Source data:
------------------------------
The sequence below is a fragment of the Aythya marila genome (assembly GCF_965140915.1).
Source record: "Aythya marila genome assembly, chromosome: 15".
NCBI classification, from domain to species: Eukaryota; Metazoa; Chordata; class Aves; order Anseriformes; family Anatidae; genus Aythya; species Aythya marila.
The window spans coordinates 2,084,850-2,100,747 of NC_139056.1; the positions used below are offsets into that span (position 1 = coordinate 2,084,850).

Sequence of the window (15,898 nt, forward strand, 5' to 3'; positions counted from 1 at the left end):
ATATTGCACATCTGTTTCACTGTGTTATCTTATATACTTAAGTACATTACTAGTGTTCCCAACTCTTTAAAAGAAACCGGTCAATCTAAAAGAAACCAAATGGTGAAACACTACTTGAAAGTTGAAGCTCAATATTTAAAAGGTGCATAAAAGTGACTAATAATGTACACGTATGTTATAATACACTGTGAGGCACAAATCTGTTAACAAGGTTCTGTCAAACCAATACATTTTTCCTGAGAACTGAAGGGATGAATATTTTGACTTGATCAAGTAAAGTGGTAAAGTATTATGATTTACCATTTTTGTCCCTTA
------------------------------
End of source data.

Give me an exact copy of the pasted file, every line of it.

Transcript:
The sequence below is a fragment of the Aythya marila genome (assembly GCF_965140915.1).
Source record: "Aythya marila genome assembly, chromosome: 15".
NCBI classification, from domain to species: Eukaryota; Metazoa; Chordata; class Aves; order Anseriformes; family Anatidae; genus Aythya; species Aythya marila.
The window spans coordinates 2,084,850-2,100,747 of NC_139056.1; the positions used below are offsets into that span (position 1 = coordinate 2,084,850).

Sequence of the window (15,898 nt, forward strand, 5' to 3'; positions counted from 1 at the left end):
ATATTGCACATCTGTTTCACTGTGTTATCTTATATACTTAAGTACATTACTAGTGTTCCCAACTCTTTAAAAGAAACCGGTCAATCTAAAAGAAACCAAATGGTGAAACACTACTTGAAAGTTGAAGCTCAATATTTAAAAGGTGCATAAAAGTGACTAATAATGTACACGTATGTTATAATACACTGTGAGGCACAAATCTGTTAACAAGGTTCTGTCAAACCAATACATTTTTCCTGAGAACTGAAGGGATGAATATTTTGACTTGATCAAGTAAAGTGGTAAAGTATTATGATTTACCATTTTTGTCCCTTA